The border-adjustment tax issue could affect retail companies' earnings per share by 50 percent or more, retail expert Oliver Chen told CNBC on Friday.
"You also have to consider how these [retail] companies acquire goods," Chen, a Cowen senior analyst, said during an interview on CNBC's "Power Lunch." "I don't think the U.S. consumer is willing to take on these price increases."
The Republican leaders' so-called border-adjustment tax would tax all imports coming into the U.S., but it would exclude exports. The hope is this plan would allow Washington to make corporate tax cuts across the board, while still generating enough tax revenue to reduce the new budget deficits that would be created.
But retail companies could take a hit, in turn. Opponents of the tax proposal say it isn't clear if it would result in a sharp jump in the dollar, which would be crucial to offset the inflationary impact of taxes on foreign goods.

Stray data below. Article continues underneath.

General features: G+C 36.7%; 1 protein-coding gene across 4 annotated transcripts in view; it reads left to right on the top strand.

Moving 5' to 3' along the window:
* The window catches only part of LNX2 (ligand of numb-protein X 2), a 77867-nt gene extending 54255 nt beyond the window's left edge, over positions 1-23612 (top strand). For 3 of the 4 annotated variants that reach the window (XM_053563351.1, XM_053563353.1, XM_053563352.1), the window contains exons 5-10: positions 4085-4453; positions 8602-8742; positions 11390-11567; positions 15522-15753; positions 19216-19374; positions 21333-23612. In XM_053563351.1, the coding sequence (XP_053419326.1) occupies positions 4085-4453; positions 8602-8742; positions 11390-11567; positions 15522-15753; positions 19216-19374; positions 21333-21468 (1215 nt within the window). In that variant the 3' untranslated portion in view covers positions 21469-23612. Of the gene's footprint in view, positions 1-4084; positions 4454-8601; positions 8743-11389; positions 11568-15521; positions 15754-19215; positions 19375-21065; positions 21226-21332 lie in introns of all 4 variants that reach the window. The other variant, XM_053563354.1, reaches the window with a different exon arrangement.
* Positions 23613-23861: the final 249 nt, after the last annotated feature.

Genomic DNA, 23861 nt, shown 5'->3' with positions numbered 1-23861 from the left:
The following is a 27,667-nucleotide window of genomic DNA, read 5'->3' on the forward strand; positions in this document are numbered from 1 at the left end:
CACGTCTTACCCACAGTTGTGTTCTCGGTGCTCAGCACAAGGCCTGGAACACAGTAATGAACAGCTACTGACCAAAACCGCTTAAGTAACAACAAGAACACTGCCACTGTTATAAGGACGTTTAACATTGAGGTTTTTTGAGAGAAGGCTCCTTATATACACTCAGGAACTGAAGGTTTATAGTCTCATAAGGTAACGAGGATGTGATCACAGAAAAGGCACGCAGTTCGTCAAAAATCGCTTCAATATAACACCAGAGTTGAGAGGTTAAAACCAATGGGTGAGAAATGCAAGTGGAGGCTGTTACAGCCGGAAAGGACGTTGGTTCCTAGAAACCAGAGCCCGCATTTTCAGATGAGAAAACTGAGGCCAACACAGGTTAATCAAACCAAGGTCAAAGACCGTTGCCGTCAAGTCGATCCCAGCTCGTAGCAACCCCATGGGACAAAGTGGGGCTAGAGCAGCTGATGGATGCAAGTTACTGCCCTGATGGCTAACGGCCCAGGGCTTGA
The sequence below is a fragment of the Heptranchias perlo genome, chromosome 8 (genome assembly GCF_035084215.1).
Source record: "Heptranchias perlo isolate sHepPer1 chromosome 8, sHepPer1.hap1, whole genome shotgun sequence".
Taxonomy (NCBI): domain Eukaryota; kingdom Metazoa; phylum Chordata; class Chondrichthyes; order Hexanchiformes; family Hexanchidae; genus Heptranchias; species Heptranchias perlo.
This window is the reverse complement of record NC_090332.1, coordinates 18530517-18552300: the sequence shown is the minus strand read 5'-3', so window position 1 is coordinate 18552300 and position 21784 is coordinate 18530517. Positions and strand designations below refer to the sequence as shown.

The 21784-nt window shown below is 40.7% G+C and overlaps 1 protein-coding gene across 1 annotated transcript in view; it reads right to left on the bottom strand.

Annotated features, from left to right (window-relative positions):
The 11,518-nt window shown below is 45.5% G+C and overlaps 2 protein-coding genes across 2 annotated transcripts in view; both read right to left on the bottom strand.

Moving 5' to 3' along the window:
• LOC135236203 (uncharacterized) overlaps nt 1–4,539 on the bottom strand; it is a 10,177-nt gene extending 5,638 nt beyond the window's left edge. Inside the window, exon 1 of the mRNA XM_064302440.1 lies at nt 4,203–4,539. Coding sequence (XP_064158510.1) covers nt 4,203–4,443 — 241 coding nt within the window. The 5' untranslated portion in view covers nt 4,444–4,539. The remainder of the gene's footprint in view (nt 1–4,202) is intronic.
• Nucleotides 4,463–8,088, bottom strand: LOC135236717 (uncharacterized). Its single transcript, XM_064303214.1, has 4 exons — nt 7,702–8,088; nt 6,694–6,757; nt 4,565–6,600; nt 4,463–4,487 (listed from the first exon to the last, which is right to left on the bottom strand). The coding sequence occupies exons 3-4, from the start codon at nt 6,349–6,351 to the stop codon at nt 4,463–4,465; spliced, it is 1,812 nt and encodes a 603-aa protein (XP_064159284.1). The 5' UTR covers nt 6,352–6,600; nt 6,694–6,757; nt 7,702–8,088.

Bryan Gildenberg, chief knowledge officer for Kantar Retail, echoed Chen's comments during the "Power Lunch" interview.
"Fifty percent doesn't sound unreasonable at all," Gildenberg said. Although he said he hasn't done as extensive research as Chen, Gildenberg agrees there are big impacts to be made.
For retailers, price sensitivity does matter, and any small raise in prices could immediately impact volumes, or sales, Chen and Gildenberg discussed during the segment.
Using Amazon as an example of a disruptor in the retail space, Chen explained how big-box stores like Walmart have already been threatened by a "changing shopping pattern," and by consumers who don't physically want to go to stores anymore. "Walmart has been investing billions to lowers its prices," just to get those shoppers in their doors, Chen said.
Now, the proposed border-adjustment tax could bring a whole host of other issues to the table.
"Earnings per share could be completely wiped out," Chen warned.
—CNBC's Patti Domm contributed to this report.
This story has been updated to say "Republican leaders'" border adjustment tax, not the "Trump administration's" tax.